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Local hospitals reflect on the 2nd anniversary of the COVID-19 pandemic

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SHASTA COUNTY, Calif.- Two years ago, the World Health Organization announced a global pandemic due to COVID-19.

Now, Mercy Medical Center in Redding and St. Elizabeth’s Community Hospital in Red Bluff will light their buildings up in blue lighting to commemorate the staff working through the pandemic and the lives lost.

Mercy medical center still requiring staff to get fully vaccinated

Randy Pennebaker is the Senior Director of Operations at St. Elizabeth’s.

He told Action News Now the hospital has faced many obstacles over the past two years, but the biggest was making sure there was enough staff.

“I’d say our number one challenge was staffing, and I think you’d hear that resonate across the country,” said Pennebaker. “Whether it was from actual infections or just the sheer number of folks that we had here at the facility to take care of.”

Pennebaker says he was amazed at how quickly hospital staff stepped up to help the community.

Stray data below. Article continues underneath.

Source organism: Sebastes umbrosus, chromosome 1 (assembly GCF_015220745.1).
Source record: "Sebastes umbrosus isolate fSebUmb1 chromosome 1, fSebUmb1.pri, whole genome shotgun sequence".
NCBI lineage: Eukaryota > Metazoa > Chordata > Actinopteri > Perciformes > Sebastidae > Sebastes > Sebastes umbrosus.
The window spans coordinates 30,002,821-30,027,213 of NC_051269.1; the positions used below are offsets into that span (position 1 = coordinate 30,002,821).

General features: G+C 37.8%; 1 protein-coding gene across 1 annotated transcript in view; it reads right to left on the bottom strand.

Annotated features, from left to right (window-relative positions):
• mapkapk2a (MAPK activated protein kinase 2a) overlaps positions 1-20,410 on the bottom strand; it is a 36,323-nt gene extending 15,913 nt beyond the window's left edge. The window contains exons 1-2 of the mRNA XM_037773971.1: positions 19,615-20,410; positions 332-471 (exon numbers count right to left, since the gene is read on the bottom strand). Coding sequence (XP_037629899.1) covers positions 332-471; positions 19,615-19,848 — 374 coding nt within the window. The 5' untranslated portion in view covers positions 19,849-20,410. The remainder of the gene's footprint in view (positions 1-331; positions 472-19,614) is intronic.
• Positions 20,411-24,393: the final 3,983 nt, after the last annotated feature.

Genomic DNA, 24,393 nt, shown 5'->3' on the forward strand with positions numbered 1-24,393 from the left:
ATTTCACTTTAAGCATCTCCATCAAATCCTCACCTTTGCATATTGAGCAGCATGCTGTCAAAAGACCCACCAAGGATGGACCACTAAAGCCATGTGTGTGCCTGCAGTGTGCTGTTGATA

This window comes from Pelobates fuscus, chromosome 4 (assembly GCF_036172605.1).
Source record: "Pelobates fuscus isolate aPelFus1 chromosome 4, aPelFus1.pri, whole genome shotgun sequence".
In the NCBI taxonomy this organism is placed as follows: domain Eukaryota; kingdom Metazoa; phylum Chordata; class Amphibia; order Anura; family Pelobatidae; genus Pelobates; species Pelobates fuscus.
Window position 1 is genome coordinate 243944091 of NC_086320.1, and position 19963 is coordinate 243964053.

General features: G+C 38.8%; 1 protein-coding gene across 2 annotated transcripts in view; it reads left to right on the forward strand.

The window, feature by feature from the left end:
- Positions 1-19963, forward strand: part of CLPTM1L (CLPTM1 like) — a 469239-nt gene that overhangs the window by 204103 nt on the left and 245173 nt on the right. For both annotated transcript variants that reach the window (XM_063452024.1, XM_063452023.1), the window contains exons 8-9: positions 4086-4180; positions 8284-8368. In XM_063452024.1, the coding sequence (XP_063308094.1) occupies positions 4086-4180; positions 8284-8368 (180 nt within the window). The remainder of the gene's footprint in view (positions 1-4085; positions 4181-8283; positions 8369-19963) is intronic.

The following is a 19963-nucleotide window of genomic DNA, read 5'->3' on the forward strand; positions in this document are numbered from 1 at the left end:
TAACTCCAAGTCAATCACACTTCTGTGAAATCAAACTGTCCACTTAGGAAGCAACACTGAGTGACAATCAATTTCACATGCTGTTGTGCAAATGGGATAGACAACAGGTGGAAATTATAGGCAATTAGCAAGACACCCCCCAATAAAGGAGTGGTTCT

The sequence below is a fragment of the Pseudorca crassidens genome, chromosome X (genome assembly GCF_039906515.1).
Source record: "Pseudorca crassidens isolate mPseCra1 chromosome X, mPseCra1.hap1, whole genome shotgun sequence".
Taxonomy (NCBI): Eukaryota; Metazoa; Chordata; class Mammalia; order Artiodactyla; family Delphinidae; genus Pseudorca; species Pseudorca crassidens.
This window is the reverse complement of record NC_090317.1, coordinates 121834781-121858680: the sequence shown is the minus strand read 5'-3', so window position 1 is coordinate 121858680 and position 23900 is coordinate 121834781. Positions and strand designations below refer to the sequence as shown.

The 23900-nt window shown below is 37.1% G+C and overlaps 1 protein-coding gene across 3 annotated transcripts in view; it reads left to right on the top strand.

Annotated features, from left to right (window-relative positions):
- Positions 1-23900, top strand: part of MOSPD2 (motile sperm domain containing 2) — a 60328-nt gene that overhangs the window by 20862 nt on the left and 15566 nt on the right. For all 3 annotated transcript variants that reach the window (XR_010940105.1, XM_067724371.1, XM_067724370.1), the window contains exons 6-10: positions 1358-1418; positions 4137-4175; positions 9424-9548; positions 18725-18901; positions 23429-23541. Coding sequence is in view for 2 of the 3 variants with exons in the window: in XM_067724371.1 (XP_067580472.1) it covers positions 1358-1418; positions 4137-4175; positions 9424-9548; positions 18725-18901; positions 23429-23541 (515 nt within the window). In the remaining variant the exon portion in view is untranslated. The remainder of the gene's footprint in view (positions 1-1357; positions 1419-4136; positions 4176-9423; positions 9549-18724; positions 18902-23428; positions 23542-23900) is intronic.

“Amazing physicians, nurses, support staff, watching everybody rally surge after surge was truly a sight to behold here at the facility,” said Pennebaker.

Cases are dropping in both Tehama and Shasta counties, but Pennebaker hopes the community will be more prepared for other outbreaks in the future.

“From how we protect each other, to vaccinations, masking. We need to learn from all of those things to ideally prevent the next potential wave from moving through our communities,” said Pennebaker.

As cases drop, Pennebaker says St. Elizabeth’s staff is no longer in “crisis mode” and has started doing elective surgeries again.

Action News Now spoke with many people in Shasta County about their experience over the past two years.

Many said they were excited that life was beginning to return to normal after seeing hundreds of COVID cases per day in January and February.

One woman told Action News Now the only hard part of the pandemic was when she couldn’t see her grandkids and has spent as much time with them as she can now.

“We can’t wait. We got great grandkids to enjoy, and it was hard to get together with them. They didn’t want to give us their colds and stuff,” said Elaine Moore.

Action News Now also spoke to a local elementary school teacher.

He said it was hard moving to online learning early on and is glad to be back in the classroom with his students.

“I really am glad that we’re getting rid of the masks, that we’re able to return to face-to-face learning, and the kids are excited about it too,” said Michael Cain. “Students want to just be able to see and talk to each other and that’s really where it’s at.”

Many people told Action News Now they are optimistic about the future now that things are starting to return to normal.

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